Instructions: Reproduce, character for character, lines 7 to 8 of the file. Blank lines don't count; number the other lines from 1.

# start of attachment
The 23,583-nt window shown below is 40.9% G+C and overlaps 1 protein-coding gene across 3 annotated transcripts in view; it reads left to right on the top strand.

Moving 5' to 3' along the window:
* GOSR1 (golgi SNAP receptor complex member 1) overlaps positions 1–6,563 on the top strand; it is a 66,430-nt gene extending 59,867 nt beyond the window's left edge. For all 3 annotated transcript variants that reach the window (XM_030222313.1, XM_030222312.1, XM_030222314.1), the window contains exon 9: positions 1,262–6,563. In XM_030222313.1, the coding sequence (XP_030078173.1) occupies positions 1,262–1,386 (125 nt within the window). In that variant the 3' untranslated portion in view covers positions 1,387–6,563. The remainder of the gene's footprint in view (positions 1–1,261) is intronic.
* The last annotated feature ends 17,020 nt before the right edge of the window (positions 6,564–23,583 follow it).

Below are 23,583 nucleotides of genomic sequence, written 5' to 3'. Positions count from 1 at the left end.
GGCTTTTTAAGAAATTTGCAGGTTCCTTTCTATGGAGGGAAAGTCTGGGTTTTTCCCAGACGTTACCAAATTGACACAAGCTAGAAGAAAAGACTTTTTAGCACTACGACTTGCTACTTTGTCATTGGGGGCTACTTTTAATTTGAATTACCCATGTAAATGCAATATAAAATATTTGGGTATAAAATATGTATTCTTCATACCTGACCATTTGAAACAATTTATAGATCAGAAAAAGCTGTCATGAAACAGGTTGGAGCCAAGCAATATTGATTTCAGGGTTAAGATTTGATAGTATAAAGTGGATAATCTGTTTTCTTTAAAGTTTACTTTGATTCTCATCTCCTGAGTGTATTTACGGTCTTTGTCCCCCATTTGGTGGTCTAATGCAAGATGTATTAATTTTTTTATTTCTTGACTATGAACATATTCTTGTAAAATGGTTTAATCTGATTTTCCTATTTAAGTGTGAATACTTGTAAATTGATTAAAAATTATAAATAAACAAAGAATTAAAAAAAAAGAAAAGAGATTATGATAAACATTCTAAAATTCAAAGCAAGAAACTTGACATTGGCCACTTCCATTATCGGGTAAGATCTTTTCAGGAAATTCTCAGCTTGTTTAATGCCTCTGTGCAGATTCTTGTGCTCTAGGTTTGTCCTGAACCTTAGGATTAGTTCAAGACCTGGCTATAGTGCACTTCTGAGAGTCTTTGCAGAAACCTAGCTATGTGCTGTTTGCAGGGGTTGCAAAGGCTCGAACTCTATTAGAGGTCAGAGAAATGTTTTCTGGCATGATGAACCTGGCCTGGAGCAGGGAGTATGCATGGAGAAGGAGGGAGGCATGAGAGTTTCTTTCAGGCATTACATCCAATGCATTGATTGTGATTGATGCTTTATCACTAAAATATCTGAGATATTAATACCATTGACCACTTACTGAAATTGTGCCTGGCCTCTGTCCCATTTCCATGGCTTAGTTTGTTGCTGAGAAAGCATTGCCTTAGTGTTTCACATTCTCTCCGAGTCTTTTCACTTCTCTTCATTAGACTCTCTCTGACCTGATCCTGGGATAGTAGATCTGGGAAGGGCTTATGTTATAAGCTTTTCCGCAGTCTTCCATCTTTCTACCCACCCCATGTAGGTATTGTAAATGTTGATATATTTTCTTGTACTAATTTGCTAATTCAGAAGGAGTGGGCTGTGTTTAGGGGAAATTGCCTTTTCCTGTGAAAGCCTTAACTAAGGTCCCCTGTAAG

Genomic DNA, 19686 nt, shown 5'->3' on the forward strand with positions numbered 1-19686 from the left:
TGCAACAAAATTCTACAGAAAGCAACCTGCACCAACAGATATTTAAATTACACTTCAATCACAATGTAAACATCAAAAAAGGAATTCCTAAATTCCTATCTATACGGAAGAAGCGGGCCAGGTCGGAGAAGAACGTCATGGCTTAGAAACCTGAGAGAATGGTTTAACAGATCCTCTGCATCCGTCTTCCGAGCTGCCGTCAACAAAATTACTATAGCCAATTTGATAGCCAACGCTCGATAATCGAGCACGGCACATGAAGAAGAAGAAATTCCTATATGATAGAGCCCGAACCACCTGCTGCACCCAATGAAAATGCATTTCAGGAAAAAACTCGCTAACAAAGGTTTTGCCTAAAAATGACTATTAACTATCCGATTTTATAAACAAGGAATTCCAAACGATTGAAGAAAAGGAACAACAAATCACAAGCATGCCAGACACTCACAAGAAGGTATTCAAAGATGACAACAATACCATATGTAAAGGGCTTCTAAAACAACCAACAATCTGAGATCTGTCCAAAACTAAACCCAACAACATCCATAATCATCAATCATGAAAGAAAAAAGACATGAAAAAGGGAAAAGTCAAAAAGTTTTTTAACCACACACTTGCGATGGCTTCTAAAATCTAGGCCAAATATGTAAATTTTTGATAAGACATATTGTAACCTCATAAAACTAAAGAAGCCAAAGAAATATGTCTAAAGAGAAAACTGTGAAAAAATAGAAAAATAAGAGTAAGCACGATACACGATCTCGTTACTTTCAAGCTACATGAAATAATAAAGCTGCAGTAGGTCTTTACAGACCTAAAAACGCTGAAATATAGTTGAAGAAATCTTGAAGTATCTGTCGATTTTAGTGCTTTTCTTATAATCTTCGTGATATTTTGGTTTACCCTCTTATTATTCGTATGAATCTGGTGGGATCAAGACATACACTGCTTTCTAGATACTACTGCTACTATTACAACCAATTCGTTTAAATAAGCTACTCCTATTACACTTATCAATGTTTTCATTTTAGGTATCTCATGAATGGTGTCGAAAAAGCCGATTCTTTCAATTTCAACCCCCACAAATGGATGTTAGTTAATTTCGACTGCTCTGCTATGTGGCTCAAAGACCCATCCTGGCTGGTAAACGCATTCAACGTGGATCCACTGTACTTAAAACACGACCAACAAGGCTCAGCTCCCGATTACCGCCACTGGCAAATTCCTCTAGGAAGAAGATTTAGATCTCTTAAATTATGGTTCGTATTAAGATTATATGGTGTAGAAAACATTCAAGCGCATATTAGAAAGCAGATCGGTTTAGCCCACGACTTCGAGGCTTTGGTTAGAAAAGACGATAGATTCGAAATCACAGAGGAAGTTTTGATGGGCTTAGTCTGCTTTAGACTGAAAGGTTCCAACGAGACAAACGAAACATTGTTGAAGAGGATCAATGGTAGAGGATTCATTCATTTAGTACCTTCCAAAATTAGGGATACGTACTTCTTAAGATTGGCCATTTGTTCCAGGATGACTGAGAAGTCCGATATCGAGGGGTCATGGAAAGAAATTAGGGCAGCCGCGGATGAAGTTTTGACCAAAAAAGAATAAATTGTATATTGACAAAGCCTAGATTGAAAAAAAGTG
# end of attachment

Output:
Genomic DNA, 19686 nt, shown 5'->3' on the forward strand with positions numbered 1-19686 from the left:
TGCAACAAAATTCTACAGAAAGCAACCTGCACCAACAGATATTTAAATTACACTTCAATCACAATGTAAACATCAAAAAAGGAATTCCTAAATTCCTATCTATACGGAAGAAGCGGGCCAGGTCGGAGAAGAACGTCATGGCTTAGAAACCTGAGAGAATGGTTTAACAGATCCTCTGCATCCGTCTTCCGAGCTGCCGTCAACAAAATTACTATAGCCAATTTGATAGCCAACGCTCGATAATCGAGCACGGCACATGAAGAAGAAGAAATTCCTATATGATAGAGCCCGAACCACCTGCTGCACCCAATGAAAATGCATTTCAGGAAAAAACTCGCTAACAAAGGTTTTGCCTAAAAATGACTATTAACTATCCGATTTTATAAACAAGGAATTCCAAACGATTGAAGAAAAGGAACAACAAATCACAAGCATGCCAGACACTCACAAGAAGGTATTCAAAGATGACAACAATACCATATGTAAAGGGCTTCTAAAACAACCAACAATCTGAGATCTGTCCAAAACTAAACCCAACAACATCCATAATCATCAATCATGAAAGAAAAAAGACATGAAAAAGGGAAAAGTCAAAAAGTTTTTTAACCACACACTTGCGATGGCTTCTAAAATCTAGGCCAAATATGTAAATTTTTGATAAGACATATTGTAACCTCATAAAACTAAAGAAGCCAAAGAAATATGTCTAAAGAGAAAACTGTGAAAAAATAGAAAAATAAGAGTAAGCACGATACACGATCTCGTTACTTTCAAGCTACATGAAATAATAAAGCTGCAGTAGGTCTTTACAGACCTAAAAACGCTGAAATATAGTTGAAGAAATCTTGAAGTATCTGTCGATTTTAGTGCTTTTCTTATAATCTTCGTGATATTTTGGTTTACCCTCTTATTATTCGTATGAATCTGGTGGGATCAAGACATACACTGCTTTCTAGATACTACTGCTACTATTACAACCAATTCGTTTAAATAAGCTACTCCTATTACACTTATCAATGTTTTCATTTTAGGTATCTCATGAATGGTGTCGAAAAAGCCGATTCTTTCAATTTCAACCCCCACAAATGGATGTTAGTTAATTTCGACTGCTCTGCTATGTGGCTCAAAGACCCATCCTGGCTGGTAAACGCATTCAACGTGGATCCACTGTACTTAAAACACGACCAACAAGGCTCAGCTCCCGATTACCGCCACTGGCAAATTCCTCTAGGAAGAAGATTTAGATCTCTTAAATTATGGTTCGTATTAAGATTATATGGTGTAGAAAACATTCAAGCGCATATTAGAAAGCAGATCGGTTTAGCCCACGACTTCGAGGCTTTGGTTAGAAAAGACGATAGATTCGAAATCACAGAGGAAGTTTTGATGGGCTTAGTCTGCTTTAGACTGAAAGGTTCCAACGAGACAAACGAAACATTGTTGAAGAGGATCAATGGTAGAGGATTCATTCATTTAGTACCTTCCAAAATTAGGGATACGTACTTCTTAAGATTGGCCATTTGTTCCAGGATGACTGAGAAGTCCGATATCGAGGGGTCATGGAAAGAAATTAGGGCAGCCGCGGATGAAGTTTTGACCAAAAAAGAATAAATTGTATATTGACAAAGCCTAGATTGAAAAAAAGTG